Nutrition, Lifestyle, Genes and Metabolome - A Biosocial Cohort Study of Obesity in Young Adults from Urban Peru

Lead Research Organisation: University of Reading
Department Name: Food and Nutritional Sciences

Abstract

ODA compliance: Our unique approach to identify novel obesity markers uses the Poverty Map to select urban clusters and also targets health inequalities occurring within a cohort of the population that must be safeguarded in the short term for Peru's social and poverty uplifts to be sustainable in the long term. Hence, any benefits arising from this work will be communicated to the public, health professionals and government organisations who will inform public health policy on strategies to reduce the burden of obesity. Through the understanding gained in this study, the aim will be to influence government policies that will have a positive impact on the diet of the poorest population, aiming to attenuate an obesity epidemic resulting from urbanisation, helping Peru improve in particular sustainable development goals 1, 3, 11 and 17.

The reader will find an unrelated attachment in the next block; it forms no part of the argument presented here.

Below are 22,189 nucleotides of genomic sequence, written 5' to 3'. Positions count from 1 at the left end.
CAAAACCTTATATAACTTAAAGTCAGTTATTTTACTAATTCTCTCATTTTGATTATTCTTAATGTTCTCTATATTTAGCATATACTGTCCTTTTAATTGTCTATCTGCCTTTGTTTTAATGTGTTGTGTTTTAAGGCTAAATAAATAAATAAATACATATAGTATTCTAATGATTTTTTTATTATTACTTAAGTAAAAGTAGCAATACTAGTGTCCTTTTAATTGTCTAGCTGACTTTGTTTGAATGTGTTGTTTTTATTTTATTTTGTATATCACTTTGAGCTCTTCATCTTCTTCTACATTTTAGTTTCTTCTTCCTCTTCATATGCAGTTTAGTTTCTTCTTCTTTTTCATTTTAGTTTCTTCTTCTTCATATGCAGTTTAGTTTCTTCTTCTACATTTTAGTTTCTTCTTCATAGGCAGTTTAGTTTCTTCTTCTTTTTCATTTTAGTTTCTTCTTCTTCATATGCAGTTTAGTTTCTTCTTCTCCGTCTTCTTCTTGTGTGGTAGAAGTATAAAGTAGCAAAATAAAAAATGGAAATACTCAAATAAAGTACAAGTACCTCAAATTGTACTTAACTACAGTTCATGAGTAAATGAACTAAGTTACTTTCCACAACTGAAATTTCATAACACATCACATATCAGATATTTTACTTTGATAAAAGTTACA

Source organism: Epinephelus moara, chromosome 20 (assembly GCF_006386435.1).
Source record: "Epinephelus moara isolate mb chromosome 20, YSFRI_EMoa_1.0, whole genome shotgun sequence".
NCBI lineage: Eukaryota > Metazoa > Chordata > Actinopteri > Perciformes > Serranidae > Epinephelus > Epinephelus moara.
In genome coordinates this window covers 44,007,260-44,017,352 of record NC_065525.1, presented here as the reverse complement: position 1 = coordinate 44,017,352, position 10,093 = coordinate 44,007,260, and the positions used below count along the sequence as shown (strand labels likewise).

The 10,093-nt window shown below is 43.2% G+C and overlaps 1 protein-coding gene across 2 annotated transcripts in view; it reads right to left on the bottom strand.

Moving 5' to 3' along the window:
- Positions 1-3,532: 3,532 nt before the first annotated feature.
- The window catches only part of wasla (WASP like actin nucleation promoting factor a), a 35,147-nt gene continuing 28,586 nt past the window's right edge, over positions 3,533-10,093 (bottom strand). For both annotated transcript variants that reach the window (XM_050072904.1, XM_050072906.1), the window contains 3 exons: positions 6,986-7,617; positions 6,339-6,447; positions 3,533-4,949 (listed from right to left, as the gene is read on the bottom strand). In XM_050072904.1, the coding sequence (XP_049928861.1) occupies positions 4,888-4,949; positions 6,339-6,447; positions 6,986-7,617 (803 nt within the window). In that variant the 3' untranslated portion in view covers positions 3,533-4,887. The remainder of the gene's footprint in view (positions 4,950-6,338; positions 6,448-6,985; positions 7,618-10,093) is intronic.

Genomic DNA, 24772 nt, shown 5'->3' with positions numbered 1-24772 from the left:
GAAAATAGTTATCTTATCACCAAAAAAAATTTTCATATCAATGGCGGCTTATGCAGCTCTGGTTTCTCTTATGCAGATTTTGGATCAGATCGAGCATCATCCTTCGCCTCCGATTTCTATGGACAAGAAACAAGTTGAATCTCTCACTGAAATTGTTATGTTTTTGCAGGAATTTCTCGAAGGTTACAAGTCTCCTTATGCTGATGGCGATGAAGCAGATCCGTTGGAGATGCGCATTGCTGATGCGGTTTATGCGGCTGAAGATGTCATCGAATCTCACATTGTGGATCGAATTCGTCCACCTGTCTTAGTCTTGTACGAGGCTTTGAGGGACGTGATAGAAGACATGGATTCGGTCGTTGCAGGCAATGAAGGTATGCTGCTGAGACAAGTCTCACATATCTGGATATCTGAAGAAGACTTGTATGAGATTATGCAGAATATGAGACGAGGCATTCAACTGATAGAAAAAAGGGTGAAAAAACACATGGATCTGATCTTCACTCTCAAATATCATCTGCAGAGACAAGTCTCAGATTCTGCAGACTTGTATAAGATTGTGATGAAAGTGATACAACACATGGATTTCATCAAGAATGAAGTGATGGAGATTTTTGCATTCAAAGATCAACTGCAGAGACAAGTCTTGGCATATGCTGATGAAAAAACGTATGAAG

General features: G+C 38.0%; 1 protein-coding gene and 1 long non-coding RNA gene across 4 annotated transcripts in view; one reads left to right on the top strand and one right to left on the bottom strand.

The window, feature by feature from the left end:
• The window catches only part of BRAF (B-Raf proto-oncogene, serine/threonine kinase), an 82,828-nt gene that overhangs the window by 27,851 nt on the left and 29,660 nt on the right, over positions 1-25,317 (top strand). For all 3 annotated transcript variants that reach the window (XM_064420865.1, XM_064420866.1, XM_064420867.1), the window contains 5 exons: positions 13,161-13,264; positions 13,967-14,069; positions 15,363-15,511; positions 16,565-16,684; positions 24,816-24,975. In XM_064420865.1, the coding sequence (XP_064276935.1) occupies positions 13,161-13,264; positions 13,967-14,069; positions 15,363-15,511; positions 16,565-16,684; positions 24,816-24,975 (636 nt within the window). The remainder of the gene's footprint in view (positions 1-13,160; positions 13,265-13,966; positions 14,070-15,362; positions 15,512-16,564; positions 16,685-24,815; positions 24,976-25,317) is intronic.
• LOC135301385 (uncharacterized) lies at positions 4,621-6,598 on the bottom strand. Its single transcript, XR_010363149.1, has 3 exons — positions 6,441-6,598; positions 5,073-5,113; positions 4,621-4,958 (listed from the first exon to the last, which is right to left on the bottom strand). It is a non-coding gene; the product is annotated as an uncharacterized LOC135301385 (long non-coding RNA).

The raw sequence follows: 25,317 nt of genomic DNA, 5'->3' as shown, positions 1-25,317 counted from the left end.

Summary: In Peru, the prevalence of overweight and obesity is increasing and it varies according to area of residence and socioeconomic position, with the highest prevalence reported in urban areas. Some of the reasons for higher rates of obesity in urban areas could be higher caloric intake and lower levels of physical activity. However there are various other biological and non-biological factors that are likely to contribute to the increasing prevalence of obesity in the urban population. Young Lives Study (YLS) is one of the largest population based study in low-middle-income-countries that has tracked the lives of 2,000 children in Peru over 15 years. Previous YLS studies in Peru have shown a steady increase in obesity prevalence among adolescents. However, studies investigating the progression from obesity to the development of non-communicable diseases (NCDs) such as diabetes and cardiovascular disease (CVD) are limited in Peru and hence, we will conduct SONGS (Study of Obesity, Nutrition, Genes and Social factors), which will be an expansion of the baseline data of YLS and introduce new empirical perspectives to discover novel factors of obesity. The main aim is to understand the impact of specific factors (dietary intake, lifestyle factors such as physical activity, genetic factors, physical places of residence, food preference and metabolic biomarkers) on obesity in the Peruvian population. Also, this study will shed new light on the socioeconomic determinants of overweight and obesity and gender disparities in the development of obesity during infancy, childhood and adolescence. To date, there is no study in Peru that has a follow-up time of 19 years that has examined biological and non-biological markers of obesity-related NCDs under different geographical settings.